Akeno Air Festival
Saturday 4th November 2023
The Japan Ground Self Defence Force (JGSDF) opened the doors to its garrison at Camp Akeno, located in Ise City, in the Mie prefecture in central Japan to much fanfare.
reports on the Japanese Army helicopter schoolhouse’s event.
The JGSDF is split into a number of geographical commands, and Camp Akeno is the home to a number of JGSDF helicopter units under the umbrella of Chubu Homentai, the “central army”. More specifically, Akeno is home to the 5th Anti-tank Helicopter unit and the JGSDF’s helicopter aviation school, as well as the 10th Division transport squadron, and elements of the JGSDF’s Development and Test Brigade. All this makes Camp Akeno an interesting place full of numerous types of helicopters.
The Akeno Aviation Festival in 2023 celebrated the 68th anniversary of Camp Akeno’s opening, and the 71st anniversary of the Aviation School. Like many Japanese airshows, they are different to European and North American events in numerous ways. This time of year is autumn in Japan, so the early nights impact how long an airshow can run for. For the most part, the flying commenced at 10am, and concluded at 12pm, although visitors were allowed to see guest static aircraft depart up until 2:30pm.
With such a short flying display time, a lot had to be crammed into two hours. The main event started with a mass launch of UH-1s, UH-2s, AH-1s, OH-1s, and TH-480Bs. A total of 17 aircraft took to the air, whilst speeches were made by VIPs. After the bulk of the formation landed (and hover-taxied past the crowd), four TH-480Bs, a UH-2J, an AH-1S and an OH-1, together making the “Akeno Rainbow” flight, performed joint and solo displays. The solo displays only lasted a few minutes each, but it was rare to see the full agility of the likes of an AH-1 or UH-2J demonstrated at a public event.
Refreshingly for photographers, the airshow faces north, and has the sun behind the crowd all day. Additionally, helicopters flew a lot lower and a lot closer to the crowd line than fast jets might at an equivalent air event. This made photographic opportunities plentiful, all of numerous types, all in attractive liveries. The trade off to this is that the sea air can often produce foggy or hazy conditions, and the background is quite cluttered with the standard Japanese suburban/industrial aesthetic of buildings, and wires.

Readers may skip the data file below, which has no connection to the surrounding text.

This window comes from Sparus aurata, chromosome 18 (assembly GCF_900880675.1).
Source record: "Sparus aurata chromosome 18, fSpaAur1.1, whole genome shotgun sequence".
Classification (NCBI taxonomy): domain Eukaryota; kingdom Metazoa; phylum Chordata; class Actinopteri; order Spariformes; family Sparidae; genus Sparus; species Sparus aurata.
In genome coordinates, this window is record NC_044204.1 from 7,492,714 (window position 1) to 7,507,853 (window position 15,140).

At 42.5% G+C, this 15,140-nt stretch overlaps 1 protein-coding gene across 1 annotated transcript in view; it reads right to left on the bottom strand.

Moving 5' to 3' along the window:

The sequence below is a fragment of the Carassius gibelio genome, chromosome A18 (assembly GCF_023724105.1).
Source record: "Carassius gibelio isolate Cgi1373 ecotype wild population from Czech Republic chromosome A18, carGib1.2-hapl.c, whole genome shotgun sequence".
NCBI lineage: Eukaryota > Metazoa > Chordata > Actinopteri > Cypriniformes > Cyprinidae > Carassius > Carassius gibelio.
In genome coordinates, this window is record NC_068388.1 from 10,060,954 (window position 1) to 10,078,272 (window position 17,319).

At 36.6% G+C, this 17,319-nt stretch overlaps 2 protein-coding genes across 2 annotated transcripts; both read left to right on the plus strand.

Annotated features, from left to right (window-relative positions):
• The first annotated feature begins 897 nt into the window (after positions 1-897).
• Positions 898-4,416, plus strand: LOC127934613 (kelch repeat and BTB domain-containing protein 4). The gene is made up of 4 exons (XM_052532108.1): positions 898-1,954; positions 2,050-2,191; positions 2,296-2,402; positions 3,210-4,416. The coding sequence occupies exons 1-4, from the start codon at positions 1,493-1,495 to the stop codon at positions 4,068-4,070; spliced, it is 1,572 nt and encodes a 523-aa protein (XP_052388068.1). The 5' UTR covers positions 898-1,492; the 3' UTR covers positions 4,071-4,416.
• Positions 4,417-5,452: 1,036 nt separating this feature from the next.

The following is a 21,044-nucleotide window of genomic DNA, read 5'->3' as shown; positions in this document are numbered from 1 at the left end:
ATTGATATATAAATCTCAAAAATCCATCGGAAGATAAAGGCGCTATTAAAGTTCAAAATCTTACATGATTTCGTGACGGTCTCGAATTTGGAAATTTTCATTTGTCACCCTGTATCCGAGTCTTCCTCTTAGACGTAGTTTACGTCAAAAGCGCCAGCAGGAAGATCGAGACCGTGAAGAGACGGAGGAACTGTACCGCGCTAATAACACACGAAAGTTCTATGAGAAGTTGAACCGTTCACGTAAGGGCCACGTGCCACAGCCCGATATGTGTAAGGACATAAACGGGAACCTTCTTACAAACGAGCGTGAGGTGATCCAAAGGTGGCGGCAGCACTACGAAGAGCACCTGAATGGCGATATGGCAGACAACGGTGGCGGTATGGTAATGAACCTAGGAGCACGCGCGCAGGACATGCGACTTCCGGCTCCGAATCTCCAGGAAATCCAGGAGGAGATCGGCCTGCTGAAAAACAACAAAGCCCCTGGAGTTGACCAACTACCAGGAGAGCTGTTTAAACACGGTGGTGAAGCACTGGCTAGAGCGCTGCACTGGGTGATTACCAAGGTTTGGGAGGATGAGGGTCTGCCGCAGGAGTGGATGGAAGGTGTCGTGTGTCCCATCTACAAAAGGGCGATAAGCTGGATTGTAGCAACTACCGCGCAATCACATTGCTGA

Following the Akeno Rainbow flight, some guests from other bases joined in; including a pair of T-7 trainer aircraft, a T-4 jet trainer from JASDF Hamamatsu. A Mitsubishi F-2 and F-15J from the Air Development and Test Wing at Gifu Air Base flew in for several flypasts each. It’s a shame that they were so high, so that even in perfect weather, there was very little in the way of photographic opportunities available for them. There were also a handful of other displays from based types, including a very short but sweet rescue demonstration from a JGSDF UH-60JA, and a pair of UH-1Js.
But, of course, the day was about the JGSDF and their helicopters. One of the stars of the show was a debut at Camp Akeno of the JGSDF’s new V-22B Osprey. Japan is, so far, the only foreign operator of the venerable tilt-rotor aircraft. Usually based at JGSDF Kisarazu east of Tokyo, the Osprey drew a huge amount of attention from the crowd present, and, pleasingly, was able to depart during the day after the main flying display had finished.
Some other guests included a Mie Prefectural Police Aviation Unit AW109, a Nagoya-based Japan Coast Guard AW139, a JASDF search and rescue UH-60J in its attractive blue livery, and a Japan Maritime Self Defence Force SH-60K. All but the latter departed the show during the event, allowing members of the public to see each of them active.
A final participant was likely one of the final airshow appearances by a CH-47J Chinook. The old-style CH-47s (without the extended nose nor enlarged fuel tanks) have mostly been retired in favour of the newer models that are in service with numerous units. The Chinook at Camp Akeno did not fly in the display (a CH-47JA was due to attend, but was called away to assist with forest fires), but offered taxi rides to members of the public who won a randomised lottery for a ride. As it is for most military-organised air events in Japan, the Akeno Air Festival was free, and a relatively small-scale affair in terms of numbers, but in terms of diversity of military aircraft operated, a western enthusiast could seldom do better to see as much of the JGSDF in as pleasing photographic conditions than at Camp Akeno.